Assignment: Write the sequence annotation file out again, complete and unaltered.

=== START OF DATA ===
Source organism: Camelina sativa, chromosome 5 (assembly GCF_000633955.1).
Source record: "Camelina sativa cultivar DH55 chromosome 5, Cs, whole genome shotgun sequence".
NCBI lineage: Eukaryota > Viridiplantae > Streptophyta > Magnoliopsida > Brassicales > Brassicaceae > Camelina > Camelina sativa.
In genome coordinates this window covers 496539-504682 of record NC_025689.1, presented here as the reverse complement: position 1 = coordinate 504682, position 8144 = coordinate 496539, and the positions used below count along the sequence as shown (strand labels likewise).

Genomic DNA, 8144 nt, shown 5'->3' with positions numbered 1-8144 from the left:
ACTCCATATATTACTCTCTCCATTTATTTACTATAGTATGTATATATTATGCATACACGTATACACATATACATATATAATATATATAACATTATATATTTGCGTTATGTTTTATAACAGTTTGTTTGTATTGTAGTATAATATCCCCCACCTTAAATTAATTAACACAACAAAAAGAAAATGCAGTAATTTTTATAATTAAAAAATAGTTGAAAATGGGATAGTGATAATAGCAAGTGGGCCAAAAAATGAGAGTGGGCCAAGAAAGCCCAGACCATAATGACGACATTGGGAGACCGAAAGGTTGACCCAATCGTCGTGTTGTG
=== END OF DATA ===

Source organism: Camelina sativa, chromosome 5 (assembly GCF_000633955.1).
Source record: "Camelina sativa cultivar DH55 chromosome 5, Cs, whole genome shotgun sequence".
NCBI lineage: Eukaryota > Viridiplantae > Streptophyta > Magnoliopsida > Brassicales > Brassicaceae > Camelina > Camelina sativa.
In genome coordinates this window covers 496539-504682 of record NC_025689.1, presented here as the reverse complement: position 1 = coordinate 504682, position 8144 = coordinate 496539, and the positions used below count along the sequence as shown (strand labels likewise).

Genomic DNA, 8144 nt, shown 5'->3' with positions numbered 1-8144 from the left:
ACTCCATATATTACTCTCTCCATTTATTTACTATAGTATGTATATATTATGCATACACGTATACACATATACATATATAATATATATAACATTATATATTTGCGTTATGTTTTATAACAGTTTGTTTGTATTGTAGTATAATATCCCCCACCTTAAATTAATTAACACAACAAAAAGAAAATGCAGTAATTTTTATAATTAAAAAATAGTTGAAAATGGGATAGTGATAATAGCAAGTGGGCCAAAAAATGAGAGTGGGCCAAGAAAGCCCAGACCATAATGACGACATTGGGAGACCGAAAGGTTGACCCAATCGTCGTGTTGTG